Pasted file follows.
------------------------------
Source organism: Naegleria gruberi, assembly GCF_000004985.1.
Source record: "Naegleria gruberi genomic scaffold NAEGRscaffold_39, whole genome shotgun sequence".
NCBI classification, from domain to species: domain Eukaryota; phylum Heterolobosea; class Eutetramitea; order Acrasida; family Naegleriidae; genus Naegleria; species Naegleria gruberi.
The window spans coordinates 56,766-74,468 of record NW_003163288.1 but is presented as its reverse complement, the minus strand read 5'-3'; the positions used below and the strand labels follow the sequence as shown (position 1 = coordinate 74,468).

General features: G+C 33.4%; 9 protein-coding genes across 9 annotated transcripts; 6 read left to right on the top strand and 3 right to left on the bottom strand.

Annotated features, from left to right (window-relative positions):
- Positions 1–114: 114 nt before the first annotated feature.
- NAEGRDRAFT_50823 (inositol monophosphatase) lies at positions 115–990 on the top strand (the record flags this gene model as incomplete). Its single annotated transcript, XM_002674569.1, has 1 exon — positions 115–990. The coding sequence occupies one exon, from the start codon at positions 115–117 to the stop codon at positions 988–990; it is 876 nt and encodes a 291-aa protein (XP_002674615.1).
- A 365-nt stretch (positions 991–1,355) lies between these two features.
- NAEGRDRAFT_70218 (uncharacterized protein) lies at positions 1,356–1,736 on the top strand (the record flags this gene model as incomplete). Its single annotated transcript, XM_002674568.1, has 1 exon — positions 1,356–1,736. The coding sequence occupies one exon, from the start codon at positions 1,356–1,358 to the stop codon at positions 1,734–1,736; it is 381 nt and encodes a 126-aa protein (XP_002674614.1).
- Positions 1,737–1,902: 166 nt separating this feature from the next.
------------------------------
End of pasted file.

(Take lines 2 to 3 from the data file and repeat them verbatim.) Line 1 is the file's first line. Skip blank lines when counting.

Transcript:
Source record: "Naegleria gruberi genomic scaffold NAEGRscaffold_39, whole genome shotgun sequence".
NCBI classification, from domain to species: domain Eukaryota; phylum Heterolobosea; class Eutetramitea; order Acrasida; family Naegleriidae; genus Naegleria; species Naegleria gruberi.